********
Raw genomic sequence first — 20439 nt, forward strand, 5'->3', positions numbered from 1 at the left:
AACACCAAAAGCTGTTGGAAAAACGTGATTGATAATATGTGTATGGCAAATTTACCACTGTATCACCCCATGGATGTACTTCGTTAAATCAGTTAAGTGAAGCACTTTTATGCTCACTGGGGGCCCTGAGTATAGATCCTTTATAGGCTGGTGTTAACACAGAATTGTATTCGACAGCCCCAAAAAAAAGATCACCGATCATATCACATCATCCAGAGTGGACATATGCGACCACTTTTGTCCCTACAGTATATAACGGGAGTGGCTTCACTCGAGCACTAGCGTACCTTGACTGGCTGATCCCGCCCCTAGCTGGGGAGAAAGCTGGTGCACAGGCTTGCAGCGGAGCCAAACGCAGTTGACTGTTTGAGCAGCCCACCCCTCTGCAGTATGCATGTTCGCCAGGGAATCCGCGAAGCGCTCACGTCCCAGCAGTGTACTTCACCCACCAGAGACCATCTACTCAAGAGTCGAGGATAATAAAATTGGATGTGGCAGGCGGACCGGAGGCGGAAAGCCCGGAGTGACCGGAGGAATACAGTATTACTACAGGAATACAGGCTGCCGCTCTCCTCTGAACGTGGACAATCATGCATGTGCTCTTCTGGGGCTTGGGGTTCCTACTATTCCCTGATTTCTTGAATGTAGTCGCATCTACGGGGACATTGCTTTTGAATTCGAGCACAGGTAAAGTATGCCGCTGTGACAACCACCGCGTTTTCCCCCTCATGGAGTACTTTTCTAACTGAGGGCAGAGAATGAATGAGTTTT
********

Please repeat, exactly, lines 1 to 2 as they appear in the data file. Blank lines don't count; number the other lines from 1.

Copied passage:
Raw genomic sequence first — 20439 nt, forward strand, 5'->3', positions numbered from 1 at the left:
AACACCAAAAGCTGTTGGAAAAACGTGATTGATAATATGTGTATGGCAAATTTACCACTGTATCACCCCATGGATGTACTTCGTTAAATCAGTTAAGTGAAGCACTTTTATGCTCACTGGGGGCCCTGAGTATAGATCCTTTATAGGCTGGTGTTAACACAGAATTGTATTCGACAGCCCCAAAAAAAAGATCACCGATCATATCACATCATCCAGAGTGGACATATGCGACCACTTTTGTCCCTACAGTATATAACGGGAGTGGCTTCACTCGAGCACTAGCGTACCTTGACTGGCTGATCCCGCCCCTAGCTGGGGAGAAAGCTGGTGCACAGGCTTGCAGCGGAGCCAAACGCAGTTGACTGTTTGAGCAGCCCACCCCTCTGCAGTATGCATGTTCGCCAGGGAATCCGCGAAGCGCTCACGTCCCAGCAGTGTACTTCACCCACCAGAGACCATCTACTCAAGAGTCGAGGATAATAAAATTGGATGTGGCAGGCGGACCGGAGGCGGAAAGCCCGGAGTGACCGGAGGAATACAGTATTACTACAGGAATACAGGCTGCCGCTCTCCTCTGAACGTGGACAATCATGCATGTGCTCTTCTGGGGCTTGGGGTTCCTACTATTCCCTGATTTCTTGAATGTAGTCGCATCTACGGGGACATTGCTTTTGAATTCGAGCACAGGTAAAGTATGCCGCTGTGACAACCACCGCGTTTTCCCCCTCATGGAGTACTTTTCTAACTGAGGGCAGAGAATGAATGAGTTTT